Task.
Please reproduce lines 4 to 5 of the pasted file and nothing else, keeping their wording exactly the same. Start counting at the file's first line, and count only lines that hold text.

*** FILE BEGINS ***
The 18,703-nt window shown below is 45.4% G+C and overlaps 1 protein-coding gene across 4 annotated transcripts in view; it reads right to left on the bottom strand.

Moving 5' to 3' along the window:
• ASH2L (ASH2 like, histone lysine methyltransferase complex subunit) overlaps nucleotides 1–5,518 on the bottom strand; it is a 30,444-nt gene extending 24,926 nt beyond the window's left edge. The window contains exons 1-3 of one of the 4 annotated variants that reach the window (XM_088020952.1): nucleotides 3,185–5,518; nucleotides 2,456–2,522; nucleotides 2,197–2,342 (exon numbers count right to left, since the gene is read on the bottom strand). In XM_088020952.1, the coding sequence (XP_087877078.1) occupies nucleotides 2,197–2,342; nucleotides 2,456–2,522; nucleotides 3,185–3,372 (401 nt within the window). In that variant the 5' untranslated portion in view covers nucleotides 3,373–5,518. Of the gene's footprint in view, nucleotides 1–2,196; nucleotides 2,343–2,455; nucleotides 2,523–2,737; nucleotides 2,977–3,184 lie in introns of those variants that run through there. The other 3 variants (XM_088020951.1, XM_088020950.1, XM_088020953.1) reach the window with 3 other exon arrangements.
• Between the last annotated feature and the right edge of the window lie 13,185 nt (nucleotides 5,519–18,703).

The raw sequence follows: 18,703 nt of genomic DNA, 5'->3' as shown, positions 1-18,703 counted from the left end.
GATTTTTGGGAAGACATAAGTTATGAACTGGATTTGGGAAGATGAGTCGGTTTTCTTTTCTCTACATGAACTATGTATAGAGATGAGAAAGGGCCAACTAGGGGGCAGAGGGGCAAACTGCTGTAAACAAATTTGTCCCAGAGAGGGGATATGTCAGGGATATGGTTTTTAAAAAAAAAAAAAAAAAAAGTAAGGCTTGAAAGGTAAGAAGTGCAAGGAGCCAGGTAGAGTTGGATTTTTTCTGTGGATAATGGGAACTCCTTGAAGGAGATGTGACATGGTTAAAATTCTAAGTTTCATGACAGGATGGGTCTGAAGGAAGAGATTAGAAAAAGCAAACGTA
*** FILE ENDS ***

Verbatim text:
• Between the last annotated feature and the right edge of the window lie 13,185 nt (nucleotides 5,519–18,703).

The raw sequence follows: 18,703 nt of genomic DNA, 5'->3' as shown, positions 1-18,703 counted from the left end.